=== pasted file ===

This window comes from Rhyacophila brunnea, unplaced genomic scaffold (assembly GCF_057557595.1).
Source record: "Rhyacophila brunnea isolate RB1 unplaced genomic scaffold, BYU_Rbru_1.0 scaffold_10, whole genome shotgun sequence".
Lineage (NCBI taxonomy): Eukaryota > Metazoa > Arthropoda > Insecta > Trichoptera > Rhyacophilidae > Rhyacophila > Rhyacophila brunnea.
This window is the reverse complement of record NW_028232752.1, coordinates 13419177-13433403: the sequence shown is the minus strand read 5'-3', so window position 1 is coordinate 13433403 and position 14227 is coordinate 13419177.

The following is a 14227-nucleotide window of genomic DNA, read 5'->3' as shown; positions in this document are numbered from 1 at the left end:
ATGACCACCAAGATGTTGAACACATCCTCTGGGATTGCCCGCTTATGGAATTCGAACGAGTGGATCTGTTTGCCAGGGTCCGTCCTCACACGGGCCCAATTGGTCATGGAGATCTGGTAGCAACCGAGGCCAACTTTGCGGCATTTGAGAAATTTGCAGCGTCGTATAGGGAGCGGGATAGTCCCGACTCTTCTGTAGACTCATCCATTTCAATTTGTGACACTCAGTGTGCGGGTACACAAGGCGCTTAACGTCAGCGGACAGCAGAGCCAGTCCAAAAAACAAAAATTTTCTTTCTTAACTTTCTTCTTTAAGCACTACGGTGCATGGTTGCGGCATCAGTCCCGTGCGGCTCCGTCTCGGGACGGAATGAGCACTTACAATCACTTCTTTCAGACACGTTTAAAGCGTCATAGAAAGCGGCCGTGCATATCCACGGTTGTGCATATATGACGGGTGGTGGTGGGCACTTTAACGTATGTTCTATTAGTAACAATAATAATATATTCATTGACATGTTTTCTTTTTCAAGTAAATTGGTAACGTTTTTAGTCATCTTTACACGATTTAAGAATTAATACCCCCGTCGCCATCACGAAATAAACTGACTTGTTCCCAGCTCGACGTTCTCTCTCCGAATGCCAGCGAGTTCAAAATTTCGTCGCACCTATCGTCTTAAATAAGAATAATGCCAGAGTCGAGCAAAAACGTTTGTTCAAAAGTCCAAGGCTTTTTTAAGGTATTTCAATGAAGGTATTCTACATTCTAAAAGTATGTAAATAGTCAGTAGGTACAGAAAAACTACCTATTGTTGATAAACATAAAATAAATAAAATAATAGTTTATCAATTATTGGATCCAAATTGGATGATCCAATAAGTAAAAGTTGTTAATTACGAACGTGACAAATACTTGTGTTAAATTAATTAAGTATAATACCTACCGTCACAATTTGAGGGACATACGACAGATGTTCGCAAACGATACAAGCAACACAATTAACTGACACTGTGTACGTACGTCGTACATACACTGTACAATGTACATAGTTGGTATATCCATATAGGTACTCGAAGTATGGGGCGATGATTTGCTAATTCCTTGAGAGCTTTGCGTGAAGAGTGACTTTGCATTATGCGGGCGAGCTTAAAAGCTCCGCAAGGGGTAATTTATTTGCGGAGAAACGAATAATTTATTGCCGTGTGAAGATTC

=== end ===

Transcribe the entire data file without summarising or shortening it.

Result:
This window comes from Rhyacophila brunnea, unplaced genomic scaffold (assembly GCF_057557595.1).
Source record: "Rhyacophila brunnea isolate RB1 unplaced genomic scaffold, BYU_Rbru_1.0 scaffold_10, whole genome shotgun sequence".
Lineage (NCBI taxonomy): Eukaryota > Metazoa > Arthropoda > Insecta > Trichoptera > Rhyacophilidae > Rhyacophila > Rhyacophila brunnea.
This window is the reverse complement of record NW_028232752.1, coordinates 13419177-13433403: the sequence shown is the minus strand read 5'-3', so window position 1 is coordinate 13433403 and position 14227 is coordinate 13419177.

The following is a 14227-nucleotide window of genomic DNA, read 5'->3' as shown; positions in this document are numbered from 1 at the left end:
ATGACCACCAAGATGTTGAACACATCCTCTGGGATTGCCCGCTTATGGAATTCGAACGAGTGGATCTGTTTGCCAGGGTCCGTCCTCACACGGGCCCAATTGGTCATGGAGATCTGGTAGCAACCGAGGCCAACTTTGCGGCATTTGAGAAATTTGCAGCGTCGTATAGGGAGCGGGATAGTCCCGACTCTTCTGTAGACTCATCCATTTCAATTTGTGACACTCAGTGTGCGGGTACACAAGGCGCTTAACGTCAGCGGACAGCAGAGCCAGTCCAAAAAACAAAAATTTTCTTTCTTAACTTTCTTCTTTAAGCACTACGGTGCATGGTTGCGGCATCAGTCCCGTGCGGCTCCGTCTCGGGACGGAATGAGCACTTACAATCACTTCTTTCAGACACGTTTAAAGCGTCATAGAAAGCGGCCGTGCATATCCACGGTTGTGCATATATGACGGGTGGTGGTGGGCACTTTAACGTATGTTCTATTAGTAACAATAATAATATATTCATTGACATGTTTTCTTTTTCAAGTAAATTGGTAACGTTTTTAGTCATCTTTACACGATTTAAGAATTAATACCCCCGTCGCCATCACGAAATAAACTGACTTGTTCCCAGCTCGACGTTCTCTCTCCGAATGCCAGCGAGTTCAAAATTTCGTCGCACCTATCGTCTTAAATAAGAATAATGCCAGAGTCGAGCAAAAACGTTTGTTCAAAAGTCCAAGGCTTTTTTAAGGTATTTCAATGAAGGTATTCTACATTCTAAAAGTATGTAAATAGTCAGTAGGTACAGAAAAACTACCTATTGTTGATAAACATAAAATAAATAAAATAATAGTTTATCAATTATTGGATCCAAATTGGATGATCCAATAAGTAAAAGTTGTTAATTACGAACGTGACAAATACTTGTGTTAAATTAATTAAGTATAATACCTACCGTCACAATTTGAGGGACATACGACAGATGTTCGCAAACGATACAAGCAACACAATTAACTGACACTGTGTACGTACGTCGTACATACACTGTACAATGTACATAGTTGGTATATCCATATAGGTACTCGAAGTATGGGGCGATGATTTGCTAATTCCTTGAGAGCTTTGCGTGAAGAGTGACTTTGCATTATGCGGGCGAGCTTAAAAGCTCCGCAAGGGGTAATTTATTTGCGGAGAAACGAATAATTTATTGCCGTGTGAAGATTC